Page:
My name is Nicodemus. I am a member of the highest council and court of appeal in Israel – the Sanhedrin. As you can well imagine, trying to get seventy strong-minded men to serve together as one governing body can produce some very heated arguments.
I was one of the few who was fully persuaded that Jesus had truly been sent by God to reform his people in radical ways. So, whenever he was in Jerusalem, I not only observed him closely but I also kept a keen eye open for the tactics of his enemies. And I mean enemies. There were many of my colleagues who hated him and wanted him killed.
So, during the autumn holiday week, the Festival of Shelters, I often dropped in at the council chambers, and then got out again and again among the crowds in the Temple courts. When I spoke to his followers at the start of the week they said he wouldn’t be coming from Galilee this time. ‘We tried to urge him to join us,’ they told me, ‘so that he could heal more of the sick and infirmed among the pilgrims; but he answered us, “I’m not ready to attend – my moment hasn’t arrived yet. They are out to get me because I expose the evil in their hearts”.’
I felt relieved, I have to admit. No one would harm his followers if he wasn’t around. But some of my colleagues were hunting for him relentlessly during the first couple of days, asking, ‘Has anyone seen Rabbi Yeshua from Galilee?’ ‘No, he’s back at home base.’ Although they heard that answer enough times, it didn’t solve their problem because, by referring to Jesus, they only triggered off discussions about him among the people.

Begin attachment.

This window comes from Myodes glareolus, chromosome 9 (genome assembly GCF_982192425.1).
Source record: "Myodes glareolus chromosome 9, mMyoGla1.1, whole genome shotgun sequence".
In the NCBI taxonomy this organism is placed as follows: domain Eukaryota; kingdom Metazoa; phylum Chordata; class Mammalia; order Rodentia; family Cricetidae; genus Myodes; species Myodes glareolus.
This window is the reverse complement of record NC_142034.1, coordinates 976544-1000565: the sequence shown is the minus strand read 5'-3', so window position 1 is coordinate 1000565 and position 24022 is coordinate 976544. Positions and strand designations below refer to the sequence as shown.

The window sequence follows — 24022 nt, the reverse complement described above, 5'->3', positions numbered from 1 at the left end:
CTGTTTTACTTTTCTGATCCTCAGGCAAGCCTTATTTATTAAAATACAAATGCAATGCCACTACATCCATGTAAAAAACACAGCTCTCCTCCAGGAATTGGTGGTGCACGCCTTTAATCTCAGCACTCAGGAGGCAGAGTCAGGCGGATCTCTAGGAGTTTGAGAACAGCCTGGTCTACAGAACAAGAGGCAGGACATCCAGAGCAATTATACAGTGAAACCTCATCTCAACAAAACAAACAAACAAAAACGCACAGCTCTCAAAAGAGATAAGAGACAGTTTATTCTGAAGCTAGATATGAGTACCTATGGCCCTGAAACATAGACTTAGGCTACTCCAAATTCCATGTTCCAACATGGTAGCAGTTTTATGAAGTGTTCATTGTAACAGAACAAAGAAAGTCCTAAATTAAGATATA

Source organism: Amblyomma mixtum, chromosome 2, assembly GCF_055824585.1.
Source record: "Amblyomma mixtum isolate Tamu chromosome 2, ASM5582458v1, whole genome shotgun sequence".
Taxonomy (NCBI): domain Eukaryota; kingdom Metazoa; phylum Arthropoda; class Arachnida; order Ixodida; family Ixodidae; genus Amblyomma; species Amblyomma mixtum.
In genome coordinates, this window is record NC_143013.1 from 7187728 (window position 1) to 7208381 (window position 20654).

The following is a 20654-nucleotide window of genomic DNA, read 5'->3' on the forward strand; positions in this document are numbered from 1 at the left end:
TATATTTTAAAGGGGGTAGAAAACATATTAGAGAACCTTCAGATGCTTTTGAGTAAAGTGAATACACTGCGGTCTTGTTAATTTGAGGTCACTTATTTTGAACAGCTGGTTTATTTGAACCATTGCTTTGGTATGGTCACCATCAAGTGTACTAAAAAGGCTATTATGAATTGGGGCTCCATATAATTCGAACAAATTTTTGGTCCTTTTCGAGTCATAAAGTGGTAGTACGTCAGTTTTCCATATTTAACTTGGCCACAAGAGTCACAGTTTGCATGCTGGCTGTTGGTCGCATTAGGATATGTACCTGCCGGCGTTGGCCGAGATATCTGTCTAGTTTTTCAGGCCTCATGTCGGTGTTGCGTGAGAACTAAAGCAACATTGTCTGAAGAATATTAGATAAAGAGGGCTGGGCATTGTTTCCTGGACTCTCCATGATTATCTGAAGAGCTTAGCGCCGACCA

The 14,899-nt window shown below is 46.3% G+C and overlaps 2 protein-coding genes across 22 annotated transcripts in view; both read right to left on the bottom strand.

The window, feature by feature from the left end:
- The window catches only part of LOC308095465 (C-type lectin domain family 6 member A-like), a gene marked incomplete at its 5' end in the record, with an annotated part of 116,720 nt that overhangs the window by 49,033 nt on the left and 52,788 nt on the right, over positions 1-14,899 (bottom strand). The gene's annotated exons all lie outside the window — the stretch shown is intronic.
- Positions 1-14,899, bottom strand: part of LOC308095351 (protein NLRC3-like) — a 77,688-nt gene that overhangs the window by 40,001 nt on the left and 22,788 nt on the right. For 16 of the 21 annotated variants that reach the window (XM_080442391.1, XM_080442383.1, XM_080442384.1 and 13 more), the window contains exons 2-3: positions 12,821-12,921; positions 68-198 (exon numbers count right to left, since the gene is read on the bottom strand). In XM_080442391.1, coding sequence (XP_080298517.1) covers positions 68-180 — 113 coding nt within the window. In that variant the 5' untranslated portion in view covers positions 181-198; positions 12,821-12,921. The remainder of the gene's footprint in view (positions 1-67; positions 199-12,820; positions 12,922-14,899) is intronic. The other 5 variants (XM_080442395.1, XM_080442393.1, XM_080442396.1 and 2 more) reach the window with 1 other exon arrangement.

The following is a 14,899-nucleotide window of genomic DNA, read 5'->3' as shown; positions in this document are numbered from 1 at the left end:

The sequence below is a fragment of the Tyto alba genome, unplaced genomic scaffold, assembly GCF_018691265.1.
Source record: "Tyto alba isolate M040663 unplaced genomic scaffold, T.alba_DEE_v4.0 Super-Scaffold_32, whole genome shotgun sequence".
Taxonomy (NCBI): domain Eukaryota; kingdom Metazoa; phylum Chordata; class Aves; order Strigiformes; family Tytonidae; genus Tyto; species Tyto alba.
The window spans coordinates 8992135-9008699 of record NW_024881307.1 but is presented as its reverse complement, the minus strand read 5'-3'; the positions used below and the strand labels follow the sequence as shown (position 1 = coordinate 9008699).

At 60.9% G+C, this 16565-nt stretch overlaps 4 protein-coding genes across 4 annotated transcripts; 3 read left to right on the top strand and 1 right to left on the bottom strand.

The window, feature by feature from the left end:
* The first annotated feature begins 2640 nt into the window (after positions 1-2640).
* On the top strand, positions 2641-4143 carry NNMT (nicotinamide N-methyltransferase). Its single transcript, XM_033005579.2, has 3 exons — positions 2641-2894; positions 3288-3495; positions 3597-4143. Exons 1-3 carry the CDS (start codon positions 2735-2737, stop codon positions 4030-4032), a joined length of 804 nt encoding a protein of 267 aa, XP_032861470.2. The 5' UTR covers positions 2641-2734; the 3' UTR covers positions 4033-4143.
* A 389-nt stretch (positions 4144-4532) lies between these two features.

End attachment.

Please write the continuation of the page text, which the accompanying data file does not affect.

‘He’s a wonderful man,’ someone would shout out. ‘He’s nothing but a fraud who is deceiving you all,’ they would snarl back. So, folk stopped mentioning his name after a while for fear of being overheard by ‘a spy from on high’.
Then, lo and behold, midway through the week, there he was, as large as life, teaching the people – which put the Jewish leaders on red alert yet again. Even they would marvel among themselves: ‘How does he know so much without any formal religious education?’ Overhearing them, Jesus openly took up their question: ‘God taught me; that’s how. And, if anyone -trained or untrained – is willing to do the will of God he can test my teaching for himself. He’ll know in his heart of hearts that I’m speaking the truth.’
Then he released a broadside: ‘None of you obeys the Law of Moses.’ (It was their constant boast that they kept it literally, and some more.) ‘In fact, you are trying to kill me.’ ‘You’re crazy!’ they barked at him. ‘Your resident demons are telling you a pack of lies. Who’s trying to kill you?’
‘Well,’ he replied, ‘when I healed that paralysed man one Sabbath on my previous visit to the city, you all lost your cool with me, didn’t you. Why were you offended at a work of love by a holy God on his holy day? After all, you yourselves get your baby sons circumcised even if their eighth day of life falls on the most holy of days! Just give a bit of thought to your own inconsistent practices.’
So, yet again he had made them lose face before the crowds. They sloped off, chuntering into their beards that they’d get him for this, while the people started asking one another if Jesus could even be the Messiah. They were evenly split in their opinions on that.